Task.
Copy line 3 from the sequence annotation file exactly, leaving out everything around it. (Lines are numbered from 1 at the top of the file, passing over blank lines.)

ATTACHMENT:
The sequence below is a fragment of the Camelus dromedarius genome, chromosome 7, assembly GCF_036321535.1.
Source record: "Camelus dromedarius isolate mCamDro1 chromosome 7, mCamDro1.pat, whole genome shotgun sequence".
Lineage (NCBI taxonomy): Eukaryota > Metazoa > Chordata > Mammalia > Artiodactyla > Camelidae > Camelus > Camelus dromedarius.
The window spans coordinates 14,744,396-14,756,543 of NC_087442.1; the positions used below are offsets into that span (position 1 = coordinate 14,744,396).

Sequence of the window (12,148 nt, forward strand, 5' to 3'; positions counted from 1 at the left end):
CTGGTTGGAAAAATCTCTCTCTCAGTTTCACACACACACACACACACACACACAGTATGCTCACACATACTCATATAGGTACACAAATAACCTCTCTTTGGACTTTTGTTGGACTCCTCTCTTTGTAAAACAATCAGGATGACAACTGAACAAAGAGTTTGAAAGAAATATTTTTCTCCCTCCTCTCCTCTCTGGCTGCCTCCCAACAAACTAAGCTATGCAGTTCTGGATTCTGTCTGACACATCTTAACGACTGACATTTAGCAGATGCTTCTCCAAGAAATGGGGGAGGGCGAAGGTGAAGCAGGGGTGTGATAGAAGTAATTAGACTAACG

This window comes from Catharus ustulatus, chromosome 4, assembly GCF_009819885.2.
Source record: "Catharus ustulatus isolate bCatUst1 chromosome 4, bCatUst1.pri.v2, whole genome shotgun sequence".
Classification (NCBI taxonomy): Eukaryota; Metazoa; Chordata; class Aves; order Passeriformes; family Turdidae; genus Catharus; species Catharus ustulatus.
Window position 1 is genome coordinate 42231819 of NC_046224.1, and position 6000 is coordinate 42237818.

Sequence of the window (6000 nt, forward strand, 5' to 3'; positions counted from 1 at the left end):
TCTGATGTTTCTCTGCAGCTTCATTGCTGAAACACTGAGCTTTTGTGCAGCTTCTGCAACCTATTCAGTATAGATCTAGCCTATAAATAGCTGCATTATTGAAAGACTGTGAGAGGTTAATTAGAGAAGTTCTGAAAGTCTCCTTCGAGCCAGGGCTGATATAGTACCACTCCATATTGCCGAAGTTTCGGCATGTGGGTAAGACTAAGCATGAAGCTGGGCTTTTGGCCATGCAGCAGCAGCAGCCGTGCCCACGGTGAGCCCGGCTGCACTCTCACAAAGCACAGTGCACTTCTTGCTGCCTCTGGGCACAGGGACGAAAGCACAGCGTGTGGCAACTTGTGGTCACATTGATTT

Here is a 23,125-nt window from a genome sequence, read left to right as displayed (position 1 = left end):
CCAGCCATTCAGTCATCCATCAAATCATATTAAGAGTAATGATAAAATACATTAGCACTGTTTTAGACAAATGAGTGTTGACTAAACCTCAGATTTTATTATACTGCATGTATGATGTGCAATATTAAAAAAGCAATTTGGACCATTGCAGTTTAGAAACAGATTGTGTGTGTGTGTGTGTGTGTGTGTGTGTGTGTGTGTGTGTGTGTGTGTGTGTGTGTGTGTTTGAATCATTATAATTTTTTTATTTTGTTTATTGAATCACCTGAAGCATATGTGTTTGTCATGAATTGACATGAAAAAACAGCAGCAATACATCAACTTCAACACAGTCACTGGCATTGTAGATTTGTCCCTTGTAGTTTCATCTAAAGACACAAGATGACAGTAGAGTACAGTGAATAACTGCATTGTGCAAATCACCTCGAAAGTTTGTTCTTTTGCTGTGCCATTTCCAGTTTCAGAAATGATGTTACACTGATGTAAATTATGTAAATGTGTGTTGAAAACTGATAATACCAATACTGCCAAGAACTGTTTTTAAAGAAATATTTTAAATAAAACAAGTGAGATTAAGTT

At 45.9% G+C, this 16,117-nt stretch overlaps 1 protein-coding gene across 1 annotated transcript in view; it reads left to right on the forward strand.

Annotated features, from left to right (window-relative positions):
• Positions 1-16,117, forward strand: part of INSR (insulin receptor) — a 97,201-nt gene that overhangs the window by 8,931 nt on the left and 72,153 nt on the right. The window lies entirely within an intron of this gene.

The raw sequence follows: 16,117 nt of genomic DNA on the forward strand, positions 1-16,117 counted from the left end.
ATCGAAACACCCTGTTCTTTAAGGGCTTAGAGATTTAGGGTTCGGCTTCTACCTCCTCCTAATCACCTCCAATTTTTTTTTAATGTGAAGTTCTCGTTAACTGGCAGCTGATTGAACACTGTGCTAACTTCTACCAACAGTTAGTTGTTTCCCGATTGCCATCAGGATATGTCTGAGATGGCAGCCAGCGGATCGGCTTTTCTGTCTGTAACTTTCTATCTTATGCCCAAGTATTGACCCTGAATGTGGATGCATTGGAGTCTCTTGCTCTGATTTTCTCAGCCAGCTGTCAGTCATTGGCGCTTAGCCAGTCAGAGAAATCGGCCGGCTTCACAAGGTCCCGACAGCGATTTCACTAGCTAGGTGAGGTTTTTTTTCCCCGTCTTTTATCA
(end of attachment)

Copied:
Lineage (NCBI taxonomy): Eukaryota > Metazoa > Chordata > Mammalia > Artiodactyla > Camelidae > Camelus > Camelus dromedarius.